The WIPO Treaty on Genetic Resources and Associated Traditional Knowledge - May 2024

On May 24, 2024, WIPO member states adopted a groundbreaking new treaty addressing intellectual property (IP) rights concerning genetic resources (GR) and associated traditional knowledge (TK). This historic treaty, the first of its kind, marks the culmination of over two decades of negotiations and sets a new precedent for the protection and fair use of these critical resources.

What is the WIPO Treaty About?

The WIPO Treaty on Intellectual Property, Genetic Resources, and Associated Traditional Knowledge aims to establish a framework for disclosing the use of GR and associated TK in patent applications. This treaty is designed to enhance transparency and ensure that the contributions of Indigenous Peoples and local communities are acknowledged and protected. By requiring patent applicants to disclose the origins of GR and TK, the treaty seeks to prevent biopiracy and promote equitable benefit-sharing.

What are Genetic Resources and Associated Traditional Knowledge?

Genetic Resources (GR): These are genetic materials of actual or potential value, contained in medicinal plants, crops, and animal breeds. While GR themselves cannot be patented, inventions developed using them can be protected.

Associated Traditional Knowledge (TK): This includes knowledge, know-how, skills, and practices developed and sustained by Indigenous Peoples and local communities over generations. This knowledge often informs scientific research and contributes to developing protected inventions.

What Does the Treaty Do?

The treaty introduces several key provisions:

Disclosure Requirement: Patent applicants must disclose the country of origin or source of the GR and the Indigenous Peoples or local community that provided the associated TK when their inventions are based on these resources.

Sanctions and Remedies: The treaty mandates that contracting parties establish effective sanctions for non-disclosure. However, patents cannot be invalidated solely based on the failure to disclose, unless fraudulent intent is proven.

Information Systems: It encourages the creation of databases and information systems to facilitate the search and examination of patents involving GR and TK.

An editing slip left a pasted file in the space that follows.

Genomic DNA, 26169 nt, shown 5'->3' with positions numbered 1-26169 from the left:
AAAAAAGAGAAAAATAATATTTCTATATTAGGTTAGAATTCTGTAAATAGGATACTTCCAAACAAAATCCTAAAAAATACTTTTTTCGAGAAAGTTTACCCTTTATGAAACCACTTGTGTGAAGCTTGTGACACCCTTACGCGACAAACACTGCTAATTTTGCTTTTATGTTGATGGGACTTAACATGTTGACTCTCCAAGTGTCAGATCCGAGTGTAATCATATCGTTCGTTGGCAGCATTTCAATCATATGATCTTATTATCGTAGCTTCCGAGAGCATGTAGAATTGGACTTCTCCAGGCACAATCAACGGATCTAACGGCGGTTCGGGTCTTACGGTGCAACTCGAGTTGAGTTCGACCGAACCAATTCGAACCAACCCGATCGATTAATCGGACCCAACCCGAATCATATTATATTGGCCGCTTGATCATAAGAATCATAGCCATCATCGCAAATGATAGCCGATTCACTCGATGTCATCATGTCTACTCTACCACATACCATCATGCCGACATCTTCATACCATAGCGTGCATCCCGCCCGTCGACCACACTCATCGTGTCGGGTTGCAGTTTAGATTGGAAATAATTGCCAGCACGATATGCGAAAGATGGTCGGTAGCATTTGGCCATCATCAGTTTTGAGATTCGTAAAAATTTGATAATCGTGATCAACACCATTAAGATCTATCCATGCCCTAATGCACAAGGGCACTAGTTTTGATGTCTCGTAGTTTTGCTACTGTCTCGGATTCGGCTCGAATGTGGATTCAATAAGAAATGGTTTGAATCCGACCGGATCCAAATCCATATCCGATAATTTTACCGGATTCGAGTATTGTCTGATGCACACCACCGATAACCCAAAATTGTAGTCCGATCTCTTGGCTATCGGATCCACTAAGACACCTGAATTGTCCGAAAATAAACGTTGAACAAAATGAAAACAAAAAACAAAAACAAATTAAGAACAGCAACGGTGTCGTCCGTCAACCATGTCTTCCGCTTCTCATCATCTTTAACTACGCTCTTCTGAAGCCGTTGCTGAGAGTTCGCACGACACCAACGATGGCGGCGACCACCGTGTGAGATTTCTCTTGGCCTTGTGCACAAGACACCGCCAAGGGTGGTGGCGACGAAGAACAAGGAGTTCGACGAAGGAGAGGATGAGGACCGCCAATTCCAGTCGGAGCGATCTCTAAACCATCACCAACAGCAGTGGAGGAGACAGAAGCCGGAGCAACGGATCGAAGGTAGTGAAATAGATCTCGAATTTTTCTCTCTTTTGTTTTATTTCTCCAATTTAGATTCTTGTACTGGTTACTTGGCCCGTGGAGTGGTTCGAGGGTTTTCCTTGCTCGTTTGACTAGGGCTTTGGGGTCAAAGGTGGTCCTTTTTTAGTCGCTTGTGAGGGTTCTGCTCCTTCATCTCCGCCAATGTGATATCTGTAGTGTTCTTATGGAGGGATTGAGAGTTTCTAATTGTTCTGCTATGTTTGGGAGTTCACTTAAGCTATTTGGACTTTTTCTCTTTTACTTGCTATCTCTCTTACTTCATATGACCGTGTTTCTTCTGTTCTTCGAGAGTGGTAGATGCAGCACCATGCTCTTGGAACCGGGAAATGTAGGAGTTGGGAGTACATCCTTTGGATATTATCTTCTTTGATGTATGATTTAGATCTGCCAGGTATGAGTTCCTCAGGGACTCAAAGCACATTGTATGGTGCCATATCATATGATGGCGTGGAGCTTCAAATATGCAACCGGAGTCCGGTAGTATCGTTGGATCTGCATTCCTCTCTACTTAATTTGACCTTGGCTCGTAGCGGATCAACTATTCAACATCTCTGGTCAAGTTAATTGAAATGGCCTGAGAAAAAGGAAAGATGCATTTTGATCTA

Why Do We Need a System of Mandatory Disclosure of GRs and Associated TK?

The need for a mandatory disclosure system arises from historical concerns about biopiracy—the misappropriation of GR and TK from Indigenous Peoples and local communities.

Biopiracy often involves developing and patenting commercial products like medicines without adequate compensation or permission from the original holders of TK and GR. Examples include patents on the wound-healing properties of turmeric, neem tree extracts, the African “Hoodia” cactus, and the Amazonian “ayahuasca” vine.

A mandatory disclosure system ensures transparency, promotes equitable benefit-sharing, and protects the rights of Indigenous Peoples and local communities. It aligns with the principles of the UN Convention on Biological Diversity (CBD), which emphasizes sovereign rights over GR and requires prior informed consent and benefit-sharing.


The WIPO Treaty on Intellectual Property, Genetic Resources, and Associated Traditional Knowledge represents a significant step forward in international IP law. It acknowledges the contributions of Indigenous Peoples and local communities, promotes transparency and seeks to prevent biopiracy. By requiring the disclosure of GR and TK in patent applications, the treaty ensures that the benefits of innovation are shared equitably, fostering a more inclusive and ethical IP system.

As this treaty comes into effect, it will pave the way for a new era of respect and recognition for the invaluable knowledge and resources held by communities around the world.